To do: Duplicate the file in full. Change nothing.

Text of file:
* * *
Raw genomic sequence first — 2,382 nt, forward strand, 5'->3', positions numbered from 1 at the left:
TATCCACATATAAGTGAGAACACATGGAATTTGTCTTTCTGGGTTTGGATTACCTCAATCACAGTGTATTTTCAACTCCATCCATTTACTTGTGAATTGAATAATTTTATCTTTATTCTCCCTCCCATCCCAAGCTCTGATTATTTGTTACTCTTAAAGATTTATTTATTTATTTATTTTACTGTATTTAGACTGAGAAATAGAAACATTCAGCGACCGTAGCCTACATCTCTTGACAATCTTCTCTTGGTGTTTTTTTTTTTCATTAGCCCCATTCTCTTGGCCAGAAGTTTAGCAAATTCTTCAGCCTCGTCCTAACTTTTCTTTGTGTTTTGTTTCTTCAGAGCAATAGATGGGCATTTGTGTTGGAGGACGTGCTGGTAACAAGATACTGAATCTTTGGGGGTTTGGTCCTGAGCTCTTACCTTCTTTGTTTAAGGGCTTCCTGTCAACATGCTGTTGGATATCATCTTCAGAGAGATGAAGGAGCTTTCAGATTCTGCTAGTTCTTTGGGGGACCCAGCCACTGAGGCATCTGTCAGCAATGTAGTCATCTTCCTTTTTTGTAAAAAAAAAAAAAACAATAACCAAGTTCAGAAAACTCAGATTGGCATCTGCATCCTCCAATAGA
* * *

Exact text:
Raw genomic sequence first — 2,382 nt, forward strand, 5'->3', positions numbered from 1 at the left:
TATCCACATATAAGTGAGAACACATGGAATTTGTCTTTCTGGGTTTGGATTACCTCAATCACAGTGTATTTTCAACTCCATCCATTTACTTGTGAATTGAATAATTTTATCTTTATTCTCCCTCCCATCCCAAGCTCTGATTATTTGTTACTCTTAAAGATTTATTTATTTATTTATTTTACTGTATTTAGACTGAGAAATAGAAACATTCAGCGACCGTAGCCTACATCTCTTGACAATCTTCTCTTGGTGTTTTTTTTTTTCATTAGCCCCATTCTCTTGGCCAGAAGTTTAGCAAATTCTTCAGCCTCGTCCTAACTTTTCTTTGTGTTTTGTTTCTTCAGAGCAATAGATGGGCATTTGTGTTGGAGGACGTGCTGGTAACAAGATACTGAATCTTTGGGGGTTTGGTCCTGAGCTCTTACCTTCTTTGTTTAAGGGCTTCCTGTCAACATGCTGTTGGATATCATCTTCAGAGAGATGAAGGAGCTTTCAGATTCTGCTAGTTCTTTGGGGGACCCAGCCACTGAGGCATCTGTCAGCAATGTAGTCATCTTCCTTTTTTGTAAAAAAAAAAAAAACAATAACCAAGTTCAGAAAACTCAGATTGGCATCTGCATCCTCCAATAGA